The Infosys global supply chain management blog enables leaner supply chains through process and IT related interventions. Discuss the latest trends and solutions across the supply chain management landscape.

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The Pit Stop - An Agile Supply Chain

I had the opportunity to attend a seminar on "How to Gain Competitive Advantage with End to End Supply Chain Visibility" sponsored collectively by Sterling, Deloite and GS1 held at Oxfordshire, UK sometime in November last year.

Deloite presented how important it was to maintain focus on business operations, with a clear emphasis on working capital optimization.
GS1 (They design and implement global supply chain standards) delved on the need of standard based solutions that enable organizations to gain visiblity of specific assets and how this in turn is driving process improvement throught the entire supply chain.

Sterling demonstrated how leading companies are focussed on improving their supply chain execution, using real time inventory and better supplier information.

One of the presenters explained the concept of an agile supply chain with an interesting analogy. He took the example of a Pit stop, where parts need to be changed the moment the formula car enters it. There are generally 29 men at the pit stop, who have to replace the tyres, refuel the tank, tighten the bolts, carry out multiple status checks etc, etc., in just 7 secs. And you know what is their collective goal? To beat the competition, to better that 7 second timeline each time. To acheive this speed of service, it takes 12600 practice session by each pit stop personnel to achieve that 7 second deadline. The rate determination factor in this case is arrived by the time it takes to refuel the car, that's how they arrived at the 7 second timeline.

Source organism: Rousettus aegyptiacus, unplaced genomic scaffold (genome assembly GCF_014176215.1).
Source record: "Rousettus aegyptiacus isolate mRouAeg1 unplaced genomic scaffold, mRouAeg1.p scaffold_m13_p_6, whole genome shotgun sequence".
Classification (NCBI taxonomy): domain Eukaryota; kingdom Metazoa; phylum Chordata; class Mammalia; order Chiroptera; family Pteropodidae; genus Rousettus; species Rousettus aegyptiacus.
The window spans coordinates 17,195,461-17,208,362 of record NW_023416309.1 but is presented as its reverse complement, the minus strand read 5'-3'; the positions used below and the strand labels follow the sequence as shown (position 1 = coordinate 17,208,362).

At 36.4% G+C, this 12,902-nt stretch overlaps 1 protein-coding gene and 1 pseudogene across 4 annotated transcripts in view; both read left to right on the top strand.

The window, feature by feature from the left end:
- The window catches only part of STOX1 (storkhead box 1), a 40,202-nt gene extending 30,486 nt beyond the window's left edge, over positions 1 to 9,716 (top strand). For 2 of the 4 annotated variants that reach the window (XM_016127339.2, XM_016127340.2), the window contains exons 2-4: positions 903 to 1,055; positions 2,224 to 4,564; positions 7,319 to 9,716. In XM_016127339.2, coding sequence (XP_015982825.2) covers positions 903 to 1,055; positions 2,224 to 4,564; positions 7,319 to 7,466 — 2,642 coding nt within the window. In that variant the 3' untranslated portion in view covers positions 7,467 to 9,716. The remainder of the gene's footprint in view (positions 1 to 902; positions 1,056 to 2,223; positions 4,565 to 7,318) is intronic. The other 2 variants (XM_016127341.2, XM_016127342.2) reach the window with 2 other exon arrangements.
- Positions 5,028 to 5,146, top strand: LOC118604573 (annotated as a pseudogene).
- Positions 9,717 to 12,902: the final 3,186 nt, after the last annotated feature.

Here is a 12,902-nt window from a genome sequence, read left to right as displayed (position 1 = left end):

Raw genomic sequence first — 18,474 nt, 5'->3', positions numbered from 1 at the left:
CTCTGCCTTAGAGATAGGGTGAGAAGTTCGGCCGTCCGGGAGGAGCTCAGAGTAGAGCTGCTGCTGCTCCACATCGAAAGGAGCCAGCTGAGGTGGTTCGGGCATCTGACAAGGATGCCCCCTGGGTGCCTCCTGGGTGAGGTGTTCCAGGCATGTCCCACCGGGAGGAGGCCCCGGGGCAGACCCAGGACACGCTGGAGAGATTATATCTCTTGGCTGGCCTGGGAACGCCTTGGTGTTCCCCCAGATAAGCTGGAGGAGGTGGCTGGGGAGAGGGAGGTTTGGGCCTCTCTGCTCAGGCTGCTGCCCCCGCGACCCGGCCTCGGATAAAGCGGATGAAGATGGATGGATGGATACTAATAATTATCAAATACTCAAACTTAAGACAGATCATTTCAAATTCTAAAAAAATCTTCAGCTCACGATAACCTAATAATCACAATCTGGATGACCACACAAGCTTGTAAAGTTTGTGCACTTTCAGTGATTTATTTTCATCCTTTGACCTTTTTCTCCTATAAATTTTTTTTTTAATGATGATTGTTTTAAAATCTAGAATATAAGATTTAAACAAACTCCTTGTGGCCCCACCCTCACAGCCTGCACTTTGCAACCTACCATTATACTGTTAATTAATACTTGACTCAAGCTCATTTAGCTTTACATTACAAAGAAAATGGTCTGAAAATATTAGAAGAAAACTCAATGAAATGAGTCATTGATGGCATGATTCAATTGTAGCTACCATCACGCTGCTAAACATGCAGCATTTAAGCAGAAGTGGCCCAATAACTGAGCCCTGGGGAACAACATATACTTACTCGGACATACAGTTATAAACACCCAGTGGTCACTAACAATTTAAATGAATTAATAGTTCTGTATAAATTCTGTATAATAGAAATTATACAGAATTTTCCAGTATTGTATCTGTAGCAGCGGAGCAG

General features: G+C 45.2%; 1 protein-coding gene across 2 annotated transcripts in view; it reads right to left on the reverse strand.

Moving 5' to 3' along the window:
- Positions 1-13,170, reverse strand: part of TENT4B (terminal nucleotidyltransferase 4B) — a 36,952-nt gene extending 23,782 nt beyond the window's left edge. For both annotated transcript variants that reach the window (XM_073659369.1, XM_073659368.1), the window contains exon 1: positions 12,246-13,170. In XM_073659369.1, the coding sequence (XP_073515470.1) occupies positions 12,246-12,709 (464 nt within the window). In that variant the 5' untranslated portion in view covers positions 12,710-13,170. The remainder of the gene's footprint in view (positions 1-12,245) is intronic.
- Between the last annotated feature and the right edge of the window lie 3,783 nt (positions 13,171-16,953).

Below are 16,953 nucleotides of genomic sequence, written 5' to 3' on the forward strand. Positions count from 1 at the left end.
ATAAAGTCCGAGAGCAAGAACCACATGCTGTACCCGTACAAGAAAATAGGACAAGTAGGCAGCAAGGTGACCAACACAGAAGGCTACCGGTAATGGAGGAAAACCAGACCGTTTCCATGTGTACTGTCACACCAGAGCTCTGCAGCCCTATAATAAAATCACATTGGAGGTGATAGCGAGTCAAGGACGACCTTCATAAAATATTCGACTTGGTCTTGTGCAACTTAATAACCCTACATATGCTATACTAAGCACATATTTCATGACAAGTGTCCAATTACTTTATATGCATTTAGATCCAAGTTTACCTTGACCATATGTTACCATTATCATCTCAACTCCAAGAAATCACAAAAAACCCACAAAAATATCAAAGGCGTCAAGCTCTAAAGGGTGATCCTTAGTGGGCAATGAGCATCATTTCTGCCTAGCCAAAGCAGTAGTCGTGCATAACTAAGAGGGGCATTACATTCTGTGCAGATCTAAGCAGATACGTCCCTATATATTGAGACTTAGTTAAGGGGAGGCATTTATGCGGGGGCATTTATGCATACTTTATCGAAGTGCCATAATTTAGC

An Agile supply chain replicates the Pit stop model. If you are not able to deliver the right goods, to the right place at the right time, there are other competitors out there on the look out to replace you. Agility and visibility are the two key aspects that need to be given most importance while running your supply chain as they are crucial for business success and competitive advantage.


I was at the seminar as well and I too remember the pit stop analogy, which I feel is a great way of explaining it. The main key, I feel, is for each business to identify the rate determination factor, or in other words, each industry version of filling up the car. Once that has been done, you can then base everything else around this time frame.

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